Why I don’t write love songs for my wife

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Why I don't write love songs for my wife

“Hey, honey, I have a new song. Do you want to hear it?”

“Sure. Is it a love song for me?”

“Uh… Nope.”

This happens all the time. Well, it used to happen all the time. My wife has stopped asking me that question now, because she knows it’s not going to happen.

Why, you ask? Well, it’s not because I don’t love her, certainly. And it’s not because I’m jaded and like to write sad, ironic or angry songs rather than sweet ones (OK, that is a part of it, but still…).

Do you know that feeling when you just want to listen to sad songs? Or sarcastic or angry? That feeling when the music you listen to just has to have something negative about it? Maybe it’s just me, but a lot of times I just want doom and gloom. That doesn’t mean I’m feeling depressed or anything. Not at all – in fact, I tend to find that sad songs make me very happy. I’m sure you know what I mean.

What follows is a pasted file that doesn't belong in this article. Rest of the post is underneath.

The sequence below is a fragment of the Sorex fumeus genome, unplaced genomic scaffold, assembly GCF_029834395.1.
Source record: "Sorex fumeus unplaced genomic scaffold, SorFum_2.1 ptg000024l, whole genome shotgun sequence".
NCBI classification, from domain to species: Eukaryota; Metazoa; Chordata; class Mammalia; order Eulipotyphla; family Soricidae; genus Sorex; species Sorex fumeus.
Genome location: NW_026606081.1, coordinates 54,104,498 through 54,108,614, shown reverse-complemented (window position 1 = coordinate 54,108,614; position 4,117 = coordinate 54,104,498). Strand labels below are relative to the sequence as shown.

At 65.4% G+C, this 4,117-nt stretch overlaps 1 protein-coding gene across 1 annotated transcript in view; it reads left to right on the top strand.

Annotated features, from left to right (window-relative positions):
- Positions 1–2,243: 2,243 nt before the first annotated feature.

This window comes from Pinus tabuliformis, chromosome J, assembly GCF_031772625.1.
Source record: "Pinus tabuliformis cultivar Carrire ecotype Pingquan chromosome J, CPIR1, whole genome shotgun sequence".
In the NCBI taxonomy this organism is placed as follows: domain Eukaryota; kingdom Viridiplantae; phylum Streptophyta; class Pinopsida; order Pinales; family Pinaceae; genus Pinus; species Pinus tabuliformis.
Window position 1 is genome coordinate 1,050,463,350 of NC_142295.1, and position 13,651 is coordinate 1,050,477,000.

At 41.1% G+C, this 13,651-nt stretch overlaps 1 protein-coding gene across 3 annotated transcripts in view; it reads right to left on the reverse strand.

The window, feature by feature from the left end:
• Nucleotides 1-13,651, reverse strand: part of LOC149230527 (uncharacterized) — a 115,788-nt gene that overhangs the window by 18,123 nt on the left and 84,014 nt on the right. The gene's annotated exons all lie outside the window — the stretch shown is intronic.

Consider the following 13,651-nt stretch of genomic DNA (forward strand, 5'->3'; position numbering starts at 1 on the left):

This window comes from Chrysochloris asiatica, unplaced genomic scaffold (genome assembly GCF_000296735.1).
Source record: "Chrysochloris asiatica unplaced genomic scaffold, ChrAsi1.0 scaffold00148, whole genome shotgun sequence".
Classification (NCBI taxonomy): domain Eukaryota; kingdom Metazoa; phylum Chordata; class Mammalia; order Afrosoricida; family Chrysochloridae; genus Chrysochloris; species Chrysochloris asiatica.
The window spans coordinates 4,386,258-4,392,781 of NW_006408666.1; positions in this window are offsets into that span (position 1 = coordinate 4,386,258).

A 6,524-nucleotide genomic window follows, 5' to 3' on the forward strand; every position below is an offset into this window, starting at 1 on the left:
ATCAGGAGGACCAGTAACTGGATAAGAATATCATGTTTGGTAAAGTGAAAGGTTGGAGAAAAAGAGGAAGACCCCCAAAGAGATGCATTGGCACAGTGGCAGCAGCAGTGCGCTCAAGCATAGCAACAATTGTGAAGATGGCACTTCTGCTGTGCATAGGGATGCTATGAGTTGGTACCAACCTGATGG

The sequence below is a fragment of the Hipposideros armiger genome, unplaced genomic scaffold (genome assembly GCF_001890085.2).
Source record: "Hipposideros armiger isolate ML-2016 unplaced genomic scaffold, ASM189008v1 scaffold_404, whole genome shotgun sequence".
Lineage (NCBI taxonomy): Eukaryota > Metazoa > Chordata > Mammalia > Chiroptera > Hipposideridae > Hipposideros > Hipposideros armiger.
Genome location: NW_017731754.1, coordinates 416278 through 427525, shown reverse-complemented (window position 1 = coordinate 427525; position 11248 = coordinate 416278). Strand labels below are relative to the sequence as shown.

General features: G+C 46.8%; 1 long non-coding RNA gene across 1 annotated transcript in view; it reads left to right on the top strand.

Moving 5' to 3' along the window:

And I tend to write those things. But I used to write the odd love song with genuine feeling behind it. Not anymore though! And there’s a story behind it.

It all goes back to my ex girlfriend, actually. I got involved with this girl, and I was just crazy about her. She was really cool, and a little bit dark and brooding and all the things that I was into at the time. We used to drink and party a LOT. I was madly in love, of course.

Now, like many people in Iceland, she suffered from seasonal depression. The winters here can be pretty tough. In December, we get about 3 hours of sunlight per day, so you can imagine the toll that can take on a lot of people. I’ve never understood who came up with the bright idea of settling on this island to begin with.